Why Should I Use Foot Orthotics?

By Moses Jacob, DC
Categories: , , , ,

Foot Orthotics

Foot Orthotics Overview

Mechanical or anatomic abnormalities can cause a combination of foot problems. These may affect the ankle, or other joints including the same sided knee, hip and even the lower back Occasionally the altered mechanics of the of the lower extremity at the ankle, or altered positions of the anatomic structures of the fool may produce secondary reactive effects at the knee or hip. Properly crafted orthotics may provide stability for the foot and correct injury-causing imbalances. Orthotics also provide cushioning or stress reduction at the plantar ( bottom of the foot) structures.

Mechanical joint dysfunctions may lead to a variety of difficulties including ankle pain, foot or toe pain, or plantar fasciitis. Conditions which may be treated by orthotics also include: sport injuries, e.g. running, hiking; diabetic related nerve sensory loss AKA neuropathy; bony disorders such as foot arthritis or metatarsalgia; Anatomic over pronation, which commonly refers to a turning of the foot in and downward.

Foot pronation may result in excessive internal rotation of the lower limb bones ( Tibia and Fibula). In some instances this may also result in a secondary strain at both the joints of the lower back (facets ) sacroiliac joints.

Heel pain may also be treated by such devices which may offer additional arch support with a cushioning material. Other conditions treatable, include knee joint pain, knee cap or patello-femoral pain, inflammation of the leg muscles AKA shin splints and Achilles tendinitis and even bunions.

What is a Foot Orthotic?

A foot orthotic is an artificial device or brace. Functional orthotics are prescribed by trained clinicians including chiropractors, orthopedic specialists and podiatrists. A custom foot orthotic is a shoe insert device, often made from a mold such as plastic or foam.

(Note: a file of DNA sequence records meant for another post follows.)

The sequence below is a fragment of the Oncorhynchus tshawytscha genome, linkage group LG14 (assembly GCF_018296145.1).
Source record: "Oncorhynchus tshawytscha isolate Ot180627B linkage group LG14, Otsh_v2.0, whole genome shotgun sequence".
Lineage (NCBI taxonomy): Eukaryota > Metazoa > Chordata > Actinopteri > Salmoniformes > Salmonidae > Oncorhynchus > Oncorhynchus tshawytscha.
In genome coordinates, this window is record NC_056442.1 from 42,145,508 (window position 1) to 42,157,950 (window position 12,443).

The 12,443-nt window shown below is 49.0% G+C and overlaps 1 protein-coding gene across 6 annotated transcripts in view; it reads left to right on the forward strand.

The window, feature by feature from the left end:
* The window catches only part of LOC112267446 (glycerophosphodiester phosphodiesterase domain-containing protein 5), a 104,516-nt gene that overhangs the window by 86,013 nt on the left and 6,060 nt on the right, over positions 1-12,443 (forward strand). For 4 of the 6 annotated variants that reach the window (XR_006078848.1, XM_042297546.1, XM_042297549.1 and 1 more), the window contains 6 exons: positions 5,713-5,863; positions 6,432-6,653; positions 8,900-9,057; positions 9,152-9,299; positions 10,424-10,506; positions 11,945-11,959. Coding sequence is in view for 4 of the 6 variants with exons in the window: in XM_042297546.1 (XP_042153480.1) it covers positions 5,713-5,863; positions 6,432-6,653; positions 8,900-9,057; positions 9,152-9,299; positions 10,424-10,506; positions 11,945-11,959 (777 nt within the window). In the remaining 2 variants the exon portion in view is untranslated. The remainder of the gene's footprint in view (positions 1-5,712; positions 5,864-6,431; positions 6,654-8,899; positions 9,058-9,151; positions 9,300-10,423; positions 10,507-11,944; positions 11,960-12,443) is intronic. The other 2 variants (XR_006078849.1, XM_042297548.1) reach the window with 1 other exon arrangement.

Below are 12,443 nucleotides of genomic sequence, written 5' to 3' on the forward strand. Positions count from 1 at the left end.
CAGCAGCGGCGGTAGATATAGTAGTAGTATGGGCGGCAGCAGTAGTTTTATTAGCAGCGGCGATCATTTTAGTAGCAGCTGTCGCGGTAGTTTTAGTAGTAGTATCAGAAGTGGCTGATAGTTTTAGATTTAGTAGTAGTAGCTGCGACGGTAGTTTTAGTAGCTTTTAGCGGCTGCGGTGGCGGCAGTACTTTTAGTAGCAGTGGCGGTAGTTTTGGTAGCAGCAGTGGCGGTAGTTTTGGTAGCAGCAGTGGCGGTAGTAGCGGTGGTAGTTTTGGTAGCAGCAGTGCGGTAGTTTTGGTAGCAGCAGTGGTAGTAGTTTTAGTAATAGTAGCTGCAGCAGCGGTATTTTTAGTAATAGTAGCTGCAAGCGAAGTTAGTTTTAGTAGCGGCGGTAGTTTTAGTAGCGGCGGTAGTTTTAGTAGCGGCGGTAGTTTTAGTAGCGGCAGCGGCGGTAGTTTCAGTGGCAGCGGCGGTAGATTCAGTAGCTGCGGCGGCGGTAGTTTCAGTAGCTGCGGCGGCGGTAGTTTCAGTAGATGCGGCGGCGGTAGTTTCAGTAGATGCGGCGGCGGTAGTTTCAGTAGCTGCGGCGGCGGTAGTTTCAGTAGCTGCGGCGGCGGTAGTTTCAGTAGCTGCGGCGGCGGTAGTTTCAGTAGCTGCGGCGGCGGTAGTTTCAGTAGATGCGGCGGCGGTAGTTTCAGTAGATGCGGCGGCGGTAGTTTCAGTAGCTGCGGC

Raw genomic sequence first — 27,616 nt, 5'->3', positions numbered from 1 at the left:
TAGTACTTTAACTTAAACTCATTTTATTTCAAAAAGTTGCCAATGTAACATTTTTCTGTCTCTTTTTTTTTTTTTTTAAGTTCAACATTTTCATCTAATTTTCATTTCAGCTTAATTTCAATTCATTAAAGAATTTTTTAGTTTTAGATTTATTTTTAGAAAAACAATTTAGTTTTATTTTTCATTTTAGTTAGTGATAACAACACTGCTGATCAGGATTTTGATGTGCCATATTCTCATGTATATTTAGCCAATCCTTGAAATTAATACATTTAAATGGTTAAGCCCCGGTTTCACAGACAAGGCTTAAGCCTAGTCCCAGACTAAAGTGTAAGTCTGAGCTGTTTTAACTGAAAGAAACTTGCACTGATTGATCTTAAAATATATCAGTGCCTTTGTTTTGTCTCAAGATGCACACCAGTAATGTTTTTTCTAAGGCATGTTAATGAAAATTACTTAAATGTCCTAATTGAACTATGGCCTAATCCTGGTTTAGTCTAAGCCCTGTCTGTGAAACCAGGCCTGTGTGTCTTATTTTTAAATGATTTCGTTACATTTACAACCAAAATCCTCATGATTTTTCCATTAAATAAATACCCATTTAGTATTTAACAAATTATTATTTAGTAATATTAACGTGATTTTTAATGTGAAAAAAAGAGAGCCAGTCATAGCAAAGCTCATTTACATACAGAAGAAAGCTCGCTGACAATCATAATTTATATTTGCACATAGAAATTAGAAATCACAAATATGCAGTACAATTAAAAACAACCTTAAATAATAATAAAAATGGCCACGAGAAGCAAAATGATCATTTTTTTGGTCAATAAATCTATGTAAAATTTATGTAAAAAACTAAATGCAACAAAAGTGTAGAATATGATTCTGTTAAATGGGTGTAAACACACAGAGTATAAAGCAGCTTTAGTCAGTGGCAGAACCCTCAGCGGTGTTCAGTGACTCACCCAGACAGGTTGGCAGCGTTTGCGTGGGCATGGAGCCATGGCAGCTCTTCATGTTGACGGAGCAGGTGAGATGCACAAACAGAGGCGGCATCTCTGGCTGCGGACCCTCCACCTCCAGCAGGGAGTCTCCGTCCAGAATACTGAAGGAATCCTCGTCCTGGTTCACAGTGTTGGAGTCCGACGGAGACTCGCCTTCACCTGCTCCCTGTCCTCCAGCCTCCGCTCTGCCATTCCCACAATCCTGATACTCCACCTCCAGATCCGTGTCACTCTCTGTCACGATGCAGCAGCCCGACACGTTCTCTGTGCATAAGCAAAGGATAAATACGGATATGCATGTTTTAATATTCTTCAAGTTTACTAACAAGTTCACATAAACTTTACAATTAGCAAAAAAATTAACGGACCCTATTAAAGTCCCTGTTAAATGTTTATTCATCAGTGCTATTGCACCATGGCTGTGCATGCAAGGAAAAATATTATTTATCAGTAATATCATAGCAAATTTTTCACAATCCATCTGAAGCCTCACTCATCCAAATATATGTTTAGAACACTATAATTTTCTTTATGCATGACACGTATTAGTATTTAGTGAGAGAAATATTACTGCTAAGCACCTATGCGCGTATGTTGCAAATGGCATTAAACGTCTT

The purpose of such inserts is to align the foot and ankle into the best anatomically functional or corrected position.

Types of Foot Orthotics

  • Prefabricated shoe inserts made of cushioning shock absorbing plastic material : Sorbothane
  • Custom molded plastic or leather and plastic shoe inserts
  • Hard plastic molded shoe inserts most often used by Podiatrists.

How does a Foot orthotic Work?

Most commonly by offering a shock absorbing cushion during standing, running or prolonged walking. In theory foot orthotics are designed to alter the pattern of the various forces including strike/heel pattern, muscle action and other anatomic structures.

When needed wedges may be added to the medial or lateral sides of the insert to correct for excessive pronation or supination from anatomic or mechanical misalignments.

Caveat: These devices dot not help all individuals nor prevent injury. Professional consultation with trained experts is advisable. Exercises and strengthening programs with trainers are also recommended.

Supportive literature: Does the use of orthoses improve self-reported pain and function measures in patients with plantar fasciitis? A meta-analysis. Lee SY1, McKeon P, Hertel J.

Conclusion of Foot Orthotics: The use of foot orthotics appears to be associated with reduced pain and increased function.

Supportive Literature for Foot Orthotics

  • Low Back Pain foot orthotics for the Treatment of Chronic Low Back Pain: A Randomized Controlled Pilot Study Jerrilyn A. Cambron, DC, PhD, Manuel Duarte, DC, Jennifer Dexheimer, BS, LMT, and Thomas Solecki, DC Conclusions This pilot study showed that the measurement of foot orthotics to reduce low back pain and discomfort after 6 weeks of use is feasible. A larger clinical trial is needed to verify these results.
  • Does the use of orthoses improve self-reported pain and function measures in patients with plantar fasciitis? A meta-analysis. Lee SY1, McKeon P, Hertel J.
Moses Jacob, DC
Author: Moses Jacob, DC

Tagged: , ,